Next month, Lexington Books will publish Sharia or Shura: Contending Approaches to Muslim Politics in Nigeria and Senegal by Sakah Saidu Mahmud (Kwara State University, Nigeria). The publisher’s description follows.
This book explores the differences in Muslim attitudes and approaches to the public square in sub-Saharan Africa via a comparative-historical analysis of Muslim politics in Northern Nigeria and Senegal since independence in 1960. While Northern Nigeria has been mired in intermittent religious conflicts and violence, Senegal has maintained peaceful and tolerant relationships in inter-faith and public affairs. Yet, the two Muslim societies had similar Islamic backgrounds in Sufi orders —Qadiriya and Tijaniya in Northern Nigeria; and Tijaniya, Muridiya, Qadiriya and Lahiniya in Senegal — known for their peaceful approach to public affairs. Furthermore, the two Muslim societies belong to the “black African Islamic cultural zone.” These common traits would suggest similar approaches to public affairs, but this has not been the case.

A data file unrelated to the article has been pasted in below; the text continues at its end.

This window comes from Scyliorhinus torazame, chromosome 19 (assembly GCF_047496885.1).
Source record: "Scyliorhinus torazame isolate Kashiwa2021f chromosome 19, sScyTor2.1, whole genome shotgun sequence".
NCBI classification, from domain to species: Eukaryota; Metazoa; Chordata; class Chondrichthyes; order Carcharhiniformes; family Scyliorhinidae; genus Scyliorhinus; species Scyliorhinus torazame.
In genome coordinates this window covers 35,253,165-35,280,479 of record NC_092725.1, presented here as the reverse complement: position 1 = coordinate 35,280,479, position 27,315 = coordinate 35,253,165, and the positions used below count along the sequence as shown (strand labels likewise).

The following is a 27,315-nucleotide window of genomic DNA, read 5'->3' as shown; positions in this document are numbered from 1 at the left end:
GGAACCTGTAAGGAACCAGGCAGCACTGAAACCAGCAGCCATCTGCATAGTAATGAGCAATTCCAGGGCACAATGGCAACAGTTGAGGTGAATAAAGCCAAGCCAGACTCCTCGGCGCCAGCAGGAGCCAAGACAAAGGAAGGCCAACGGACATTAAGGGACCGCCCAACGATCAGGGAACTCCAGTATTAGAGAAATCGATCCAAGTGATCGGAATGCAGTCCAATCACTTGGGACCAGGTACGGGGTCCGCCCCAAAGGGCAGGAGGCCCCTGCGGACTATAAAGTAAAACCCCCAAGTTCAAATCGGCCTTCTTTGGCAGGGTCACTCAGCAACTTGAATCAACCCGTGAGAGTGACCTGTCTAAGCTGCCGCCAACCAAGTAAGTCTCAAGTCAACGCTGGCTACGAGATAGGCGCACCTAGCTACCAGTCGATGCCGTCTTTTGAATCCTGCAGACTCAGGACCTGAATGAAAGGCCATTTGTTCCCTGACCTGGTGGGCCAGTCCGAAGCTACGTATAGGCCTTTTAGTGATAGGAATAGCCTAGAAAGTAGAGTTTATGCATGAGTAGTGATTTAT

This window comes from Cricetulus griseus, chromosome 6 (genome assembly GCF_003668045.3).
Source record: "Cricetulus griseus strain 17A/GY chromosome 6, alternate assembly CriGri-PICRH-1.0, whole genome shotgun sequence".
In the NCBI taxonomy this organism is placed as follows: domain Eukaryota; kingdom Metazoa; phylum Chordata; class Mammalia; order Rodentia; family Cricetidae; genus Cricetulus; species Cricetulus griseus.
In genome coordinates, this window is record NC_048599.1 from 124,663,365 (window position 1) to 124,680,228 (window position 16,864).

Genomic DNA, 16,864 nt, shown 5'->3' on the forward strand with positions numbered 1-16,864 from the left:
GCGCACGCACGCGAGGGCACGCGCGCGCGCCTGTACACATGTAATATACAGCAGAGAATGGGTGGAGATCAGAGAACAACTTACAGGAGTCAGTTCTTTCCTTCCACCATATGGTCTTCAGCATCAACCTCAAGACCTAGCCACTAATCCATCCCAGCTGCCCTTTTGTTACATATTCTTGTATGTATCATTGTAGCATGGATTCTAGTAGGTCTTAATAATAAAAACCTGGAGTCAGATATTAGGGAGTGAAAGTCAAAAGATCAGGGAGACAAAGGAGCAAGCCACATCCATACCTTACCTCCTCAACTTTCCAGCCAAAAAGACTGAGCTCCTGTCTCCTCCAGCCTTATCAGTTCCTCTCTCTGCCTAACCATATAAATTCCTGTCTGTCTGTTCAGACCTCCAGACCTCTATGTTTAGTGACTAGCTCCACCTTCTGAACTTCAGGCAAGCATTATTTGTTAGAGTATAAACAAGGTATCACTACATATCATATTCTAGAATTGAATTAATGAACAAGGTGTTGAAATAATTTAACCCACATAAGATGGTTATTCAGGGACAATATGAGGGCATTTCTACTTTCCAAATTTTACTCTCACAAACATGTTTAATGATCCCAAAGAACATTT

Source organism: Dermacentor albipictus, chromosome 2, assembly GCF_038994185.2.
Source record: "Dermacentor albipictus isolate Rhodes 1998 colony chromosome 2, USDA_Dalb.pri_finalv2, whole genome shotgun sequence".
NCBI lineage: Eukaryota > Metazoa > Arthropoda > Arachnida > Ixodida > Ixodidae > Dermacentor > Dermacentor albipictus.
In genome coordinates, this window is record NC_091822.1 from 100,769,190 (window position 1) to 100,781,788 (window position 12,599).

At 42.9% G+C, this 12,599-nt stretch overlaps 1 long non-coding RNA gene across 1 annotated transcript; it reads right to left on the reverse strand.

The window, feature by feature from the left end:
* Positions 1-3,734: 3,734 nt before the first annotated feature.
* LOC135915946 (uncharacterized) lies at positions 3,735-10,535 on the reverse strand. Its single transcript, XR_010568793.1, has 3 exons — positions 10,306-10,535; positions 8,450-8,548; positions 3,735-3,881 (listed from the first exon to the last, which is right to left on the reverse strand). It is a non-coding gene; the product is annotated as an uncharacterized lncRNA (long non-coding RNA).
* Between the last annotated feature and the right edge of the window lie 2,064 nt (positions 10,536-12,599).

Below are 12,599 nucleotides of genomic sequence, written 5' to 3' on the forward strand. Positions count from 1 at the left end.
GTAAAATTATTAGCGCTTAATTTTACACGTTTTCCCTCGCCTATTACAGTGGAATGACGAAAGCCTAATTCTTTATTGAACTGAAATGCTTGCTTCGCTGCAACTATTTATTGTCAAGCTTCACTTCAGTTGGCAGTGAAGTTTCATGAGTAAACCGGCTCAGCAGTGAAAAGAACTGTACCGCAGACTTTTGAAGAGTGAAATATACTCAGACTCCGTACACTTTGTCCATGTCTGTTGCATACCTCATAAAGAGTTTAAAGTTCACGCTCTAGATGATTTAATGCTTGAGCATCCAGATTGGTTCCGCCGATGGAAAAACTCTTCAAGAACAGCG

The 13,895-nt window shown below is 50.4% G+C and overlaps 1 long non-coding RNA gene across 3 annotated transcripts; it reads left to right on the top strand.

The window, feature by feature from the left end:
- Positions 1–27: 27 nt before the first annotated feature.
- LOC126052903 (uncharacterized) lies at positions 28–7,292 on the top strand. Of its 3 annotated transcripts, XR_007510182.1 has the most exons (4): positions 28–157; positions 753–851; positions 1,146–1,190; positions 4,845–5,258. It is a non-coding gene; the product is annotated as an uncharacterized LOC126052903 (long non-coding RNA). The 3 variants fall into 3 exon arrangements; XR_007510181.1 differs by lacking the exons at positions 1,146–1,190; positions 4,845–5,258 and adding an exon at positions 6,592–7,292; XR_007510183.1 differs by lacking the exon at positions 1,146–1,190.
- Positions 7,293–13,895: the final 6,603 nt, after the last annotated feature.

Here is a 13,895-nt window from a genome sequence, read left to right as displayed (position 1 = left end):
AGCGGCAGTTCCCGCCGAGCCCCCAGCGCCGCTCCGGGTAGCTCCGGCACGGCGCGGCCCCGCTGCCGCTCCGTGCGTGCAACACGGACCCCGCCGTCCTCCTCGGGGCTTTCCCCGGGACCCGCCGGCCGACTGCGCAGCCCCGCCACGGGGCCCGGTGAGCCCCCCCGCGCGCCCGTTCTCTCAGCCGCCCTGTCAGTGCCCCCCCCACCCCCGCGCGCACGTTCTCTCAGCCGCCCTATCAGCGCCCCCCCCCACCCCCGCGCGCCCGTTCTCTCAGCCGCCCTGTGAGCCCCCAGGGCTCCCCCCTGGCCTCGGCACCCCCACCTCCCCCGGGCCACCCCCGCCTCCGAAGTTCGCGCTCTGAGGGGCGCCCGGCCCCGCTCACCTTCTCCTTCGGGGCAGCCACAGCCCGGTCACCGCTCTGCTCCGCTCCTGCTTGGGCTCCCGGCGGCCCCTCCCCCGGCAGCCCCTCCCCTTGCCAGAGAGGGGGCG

The salient factors which are analyzed in the book include the historical factors (the success or failure to establish an Islamic state and the impact of different colonial administrations and ideologies), the extent of homogeneity of the social structure in each country, and strength of the contemporary state in both countries. The combination of these factors illustrates the experiences of the Muslims which further determine their divergent approaches to the public square.